How I Learned How to Simplify My To-Do List - by Ashley Gartland for MotherHustle
“Here’s the dirty little secret about your to-do list: even though it’s your list, you do not need to be responsible for everything on it.”

When I first started my coaching business, I would wake up and make a to-do list that no human could have completed – especially not a mama who was trying to grow her business and raise her family too.

My to-do list had become my dumping ground for everything from daily tasks to big projects. It was the catchall for my many ideas, whether they were urgent or not, and it was detailed to a fault.

It was also the source of a lot of stress.

At the start of the day, I faced my to-do list with a feeling of dread as I tried to figure out how I could make a real dent in it; at the end of each day, I felt like a failure when I saw how many items I didn’t cross off.

But I kept making massive to-do lists and struggling with feelings of shame and overwhelm because I thought I had to do. I thought I needed to do all the things and wear all the hats day in and day out if I wanted my business to work.

Sometimes though, in business and also life, you have to do things the wrong way to figure out a better alternative.

That was certainly the case with me and my to-do lists. Because after I’d repeated this pattern for many months, I realized that the list of tasks that was supposed to keep me focused during my workday was actually complicating it.

That’s when I decided I had to simplify my to-do list so I could use it as a tool to get stuff done.

So I learned how to break my list down using what I call the three Ps (Prioritize, Pass Off and Pause) – and now I want to share my system with you so you can simplify your to-do list too.

Here’s what you need to do first: write down your to-do list so it’s all on one paper, not scattered in a bunch of different places or living in your head. I like to do a week at a time but you can also use this strategy for your daily to-do list too.

Next, you’re going to break your list down into the following categories:

Things to Prioritize

Look at your list with fresh eyes and ask yourself, which items are the most important to tackle right now? These might be tasks that are tied to upcoming deadlines or ones that you know will make a big impact in your business.

If you’re being really honest with yourself and selective, you’ll find that there are only 2 or 3 tasks that you need to prioritize at any given time. Place these items at the top of your to-do list and commit to focusing on them for the day or the week.

Things to Pass Off

Here’s the dirty little secret about your to-do list: even though it’s your list, you do not need to be responsible for everything on it. In fact, if you really want to run a sustainable, profitable business, you need to learn to delegate tasks to people who can do them more effectively or efficiently than you can.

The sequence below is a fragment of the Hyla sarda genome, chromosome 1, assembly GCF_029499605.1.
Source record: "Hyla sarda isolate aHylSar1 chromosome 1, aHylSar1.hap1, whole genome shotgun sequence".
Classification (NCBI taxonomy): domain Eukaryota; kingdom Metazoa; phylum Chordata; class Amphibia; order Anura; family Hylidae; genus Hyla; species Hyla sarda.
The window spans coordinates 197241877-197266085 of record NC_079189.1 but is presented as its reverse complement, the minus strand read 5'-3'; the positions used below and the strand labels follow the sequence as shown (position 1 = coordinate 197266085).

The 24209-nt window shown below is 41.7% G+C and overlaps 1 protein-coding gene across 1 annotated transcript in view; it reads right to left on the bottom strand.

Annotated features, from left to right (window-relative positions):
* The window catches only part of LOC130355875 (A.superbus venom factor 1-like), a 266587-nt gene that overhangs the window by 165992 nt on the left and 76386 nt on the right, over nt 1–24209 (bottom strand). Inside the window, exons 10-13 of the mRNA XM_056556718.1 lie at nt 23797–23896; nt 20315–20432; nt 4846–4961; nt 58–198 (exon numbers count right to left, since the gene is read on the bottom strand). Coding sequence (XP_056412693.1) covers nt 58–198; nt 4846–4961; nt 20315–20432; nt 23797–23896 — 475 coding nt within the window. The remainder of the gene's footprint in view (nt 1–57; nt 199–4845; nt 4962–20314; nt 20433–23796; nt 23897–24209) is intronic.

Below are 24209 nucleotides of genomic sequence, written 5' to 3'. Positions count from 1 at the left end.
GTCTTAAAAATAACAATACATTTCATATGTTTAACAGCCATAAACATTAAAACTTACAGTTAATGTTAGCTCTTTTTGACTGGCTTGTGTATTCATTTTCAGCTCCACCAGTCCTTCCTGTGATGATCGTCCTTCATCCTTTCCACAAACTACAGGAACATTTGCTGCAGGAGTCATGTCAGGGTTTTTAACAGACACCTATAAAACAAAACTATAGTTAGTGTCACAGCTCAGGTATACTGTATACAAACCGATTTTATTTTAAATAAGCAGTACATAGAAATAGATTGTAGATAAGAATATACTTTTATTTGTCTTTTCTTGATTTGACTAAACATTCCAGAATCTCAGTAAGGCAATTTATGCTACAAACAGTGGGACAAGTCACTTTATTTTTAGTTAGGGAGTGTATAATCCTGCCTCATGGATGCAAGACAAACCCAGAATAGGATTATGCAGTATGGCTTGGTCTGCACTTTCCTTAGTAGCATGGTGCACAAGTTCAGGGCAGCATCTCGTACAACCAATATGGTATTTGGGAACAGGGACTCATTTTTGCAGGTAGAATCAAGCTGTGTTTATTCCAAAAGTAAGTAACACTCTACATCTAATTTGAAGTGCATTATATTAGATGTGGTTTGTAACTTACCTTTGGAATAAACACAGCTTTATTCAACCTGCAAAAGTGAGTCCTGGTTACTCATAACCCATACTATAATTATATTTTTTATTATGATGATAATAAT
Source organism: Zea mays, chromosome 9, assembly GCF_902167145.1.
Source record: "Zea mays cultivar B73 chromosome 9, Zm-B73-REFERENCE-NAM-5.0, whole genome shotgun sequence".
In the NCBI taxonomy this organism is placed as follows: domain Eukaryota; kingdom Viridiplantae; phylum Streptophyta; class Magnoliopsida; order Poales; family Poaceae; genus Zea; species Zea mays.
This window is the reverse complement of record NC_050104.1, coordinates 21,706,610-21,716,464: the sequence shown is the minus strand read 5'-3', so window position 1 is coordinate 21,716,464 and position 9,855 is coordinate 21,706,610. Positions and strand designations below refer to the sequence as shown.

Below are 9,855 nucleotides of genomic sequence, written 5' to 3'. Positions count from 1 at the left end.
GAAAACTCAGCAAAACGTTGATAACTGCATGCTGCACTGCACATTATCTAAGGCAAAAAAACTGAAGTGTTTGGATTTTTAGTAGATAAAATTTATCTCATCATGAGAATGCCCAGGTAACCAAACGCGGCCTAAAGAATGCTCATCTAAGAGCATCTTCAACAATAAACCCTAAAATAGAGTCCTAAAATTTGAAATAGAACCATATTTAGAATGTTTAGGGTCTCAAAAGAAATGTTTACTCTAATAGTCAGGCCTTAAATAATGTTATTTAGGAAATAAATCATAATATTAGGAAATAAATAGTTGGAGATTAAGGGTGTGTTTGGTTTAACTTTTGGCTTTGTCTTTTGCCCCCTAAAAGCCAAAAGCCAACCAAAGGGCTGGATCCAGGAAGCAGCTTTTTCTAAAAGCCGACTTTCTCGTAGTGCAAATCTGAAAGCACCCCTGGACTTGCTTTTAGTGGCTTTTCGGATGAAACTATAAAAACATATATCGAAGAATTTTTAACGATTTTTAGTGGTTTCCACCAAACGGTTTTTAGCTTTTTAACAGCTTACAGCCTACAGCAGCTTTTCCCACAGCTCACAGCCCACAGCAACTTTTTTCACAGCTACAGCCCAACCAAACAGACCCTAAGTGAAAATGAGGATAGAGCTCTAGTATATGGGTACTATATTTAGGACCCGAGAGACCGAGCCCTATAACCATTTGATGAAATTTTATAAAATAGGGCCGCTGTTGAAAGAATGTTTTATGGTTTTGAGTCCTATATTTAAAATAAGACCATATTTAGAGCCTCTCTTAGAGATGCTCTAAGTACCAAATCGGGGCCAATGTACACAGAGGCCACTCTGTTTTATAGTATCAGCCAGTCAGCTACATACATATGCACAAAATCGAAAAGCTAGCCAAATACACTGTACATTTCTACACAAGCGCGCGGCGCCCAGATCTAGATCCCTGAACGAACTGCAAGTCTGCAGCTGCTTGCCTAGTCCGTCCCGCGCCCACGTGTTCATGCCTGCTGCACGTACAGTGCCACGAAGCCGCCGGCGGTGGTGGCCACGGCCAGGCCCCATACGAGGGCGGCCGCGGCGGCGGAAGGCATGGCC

So go ahead and comb through your list for tasks you could pass off to someone on your team, to an assistant, a contractor or even an online tool (like a scheduler). Circle the tasks you’d like to delegate and then write down the name of the person (or tool) you will pass them off to next to each item. It’s time to get them off your plate.

Things to Pause

One of the reasons our to-do lists feel so unwieldy is because we put everything on them – including tasks we don’t really need to worry about yet. So now that you’ve figured out which tasks to prioritize and which ones you’ll pass off, you need to look at what’s left and ask yourself if those tasks really need your attention right now.

(Spoiler alert: the answer is almost always no.)

That means you’re going to give yourself permission to pause your work on those remaining items and pick it up at another time. Sometimes you’ll pause for a week or two, and sometimes pausing will help you realize that you didn’t really need to do those tasks at all.

Now that I’ve learned to use the three Ps to simplify my weekly to-do list, I find that I can actually utilize my list to get stuff done – and that I avoid the shame, stress and overwhelm I felt when I was facing a massive to-do list each day.

I know it can do the same for you if you give this process a try.


A lifelong creative entrepreneur, Ashley Gartland is a business coach who helps creatives and entrepreneurs stop over-complicating things and learn to simplify their business so they can grow sustainably and enjoy the perks of being their own boss. She lives in Portland, Oregon, where she fits in pretty well with her love for rainy days and kombucha. To learn more about implementing this system and get her free guide Three Steps to Simplify Your To-Do List, CLICK HERE.

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